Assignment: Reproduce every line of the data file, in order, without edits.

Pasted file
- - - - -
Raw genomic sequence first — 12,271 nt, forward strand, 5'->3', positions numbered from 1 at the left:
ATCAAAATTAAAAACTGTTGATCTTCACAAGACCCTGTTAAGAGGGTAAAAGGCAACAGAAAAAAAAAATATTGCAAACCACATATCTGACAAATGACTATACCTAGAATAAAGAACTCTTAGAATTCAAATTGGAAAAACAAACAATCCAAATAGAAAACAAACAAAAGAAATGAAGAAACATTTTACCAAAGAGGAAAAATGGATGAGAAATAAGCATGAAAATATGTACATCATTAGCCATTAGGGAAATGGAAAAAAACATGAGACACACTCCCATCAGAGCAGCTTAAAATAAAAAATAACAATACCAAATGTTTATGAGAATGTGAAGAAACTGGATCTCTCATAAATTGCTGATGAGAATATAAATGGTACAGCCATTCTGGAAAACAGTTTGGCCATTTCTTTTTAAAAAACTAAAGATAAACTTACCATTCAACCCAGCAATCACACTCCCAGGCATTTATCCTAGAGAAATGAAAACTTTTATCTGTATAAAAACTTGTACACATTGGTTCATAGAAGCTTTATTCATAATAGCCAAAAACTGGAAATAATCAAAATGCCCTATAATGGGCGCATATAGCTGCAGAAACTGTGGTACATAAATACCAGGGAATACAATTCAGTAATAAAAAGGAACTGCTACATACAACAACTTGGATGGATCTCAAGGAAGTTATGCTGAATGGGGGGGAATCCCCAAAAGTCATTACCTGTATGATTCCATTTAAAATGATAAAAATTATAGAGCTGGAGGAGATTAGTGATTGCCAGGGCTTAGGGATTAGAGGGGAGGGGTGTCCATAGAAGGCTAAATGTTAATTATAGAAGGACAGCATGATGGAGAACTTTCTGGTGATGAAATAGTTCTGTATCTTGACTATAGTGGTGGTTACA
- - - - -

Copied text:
Raw genomic sequence first — 12,271 nt, forward strand, 5'->3', positions numbered from 1 at the left:
ATCAAAATTAAAAACTGTTGATCTTCACAAGACCCTGTTAAGAGGGTAAAAGGCAACAGAAAAAAAAAATATTGCAAACCACATATCTGACAAATGACTATACCTAGAATAAAGAACTCTTAGAATTCAAATTGGAAAAACAAACAATCCAAATAGAAAACAAACAAAAGAAATGAAGAAACATTTTACCAAAGAGGAAAAATGGATGAGAAATAAGCATGAAAATATGTACATCATTAGCCATTAGGGAAATGGAAAAAAACATGAGACACACTCCCATCAGAGCAGCTTAAAATAAAAAATAACAATACCAAATGTTTATGAGAATGTGAAGAAACTGGATCTCTCATAAATTGCTGATGAGAATATAAATGGTACAGCCATTCTGGAAAACAGTTTGGCCATTTCTTTTTAAAAAACTAAAGATAAACTTACCATTCAACCCAGCAATCACACTCCCAGGCATTTATCCTAGAGAAATGAAAACTTTTATCTGTATAAAAACTTGTACACATTGGTTCATAGAAGCTTTATTCATAATAGCCAAAAACTGGAAATAATCAAAATGCCCTATAATGGGCGCATATAGCTGCAGAAACTGTGGTACATAAATACCAGGGAATACAATTCAGTAATAAAAAGGAACTGCTACATACAACAACTTGGATGGATCTCAAGGAAGTTATGCTGAATGGGGGGGAATCCCCAAAAGTCATTACCTGTATGATTCCATTTAAAATGATAAAAATTATAGAGCTGGAGGAGATTAGTGATTGCCAGGGCTTAGGGATTAGAGGGGAGGGGTGTCCATAGAAGGCTAAATGTTAATTATAGAAGGACAGCATGATGGAGAACTTTCTGGTGATGAAATAGTTCTGTATCTTGACTATAGTGGTGGTTACA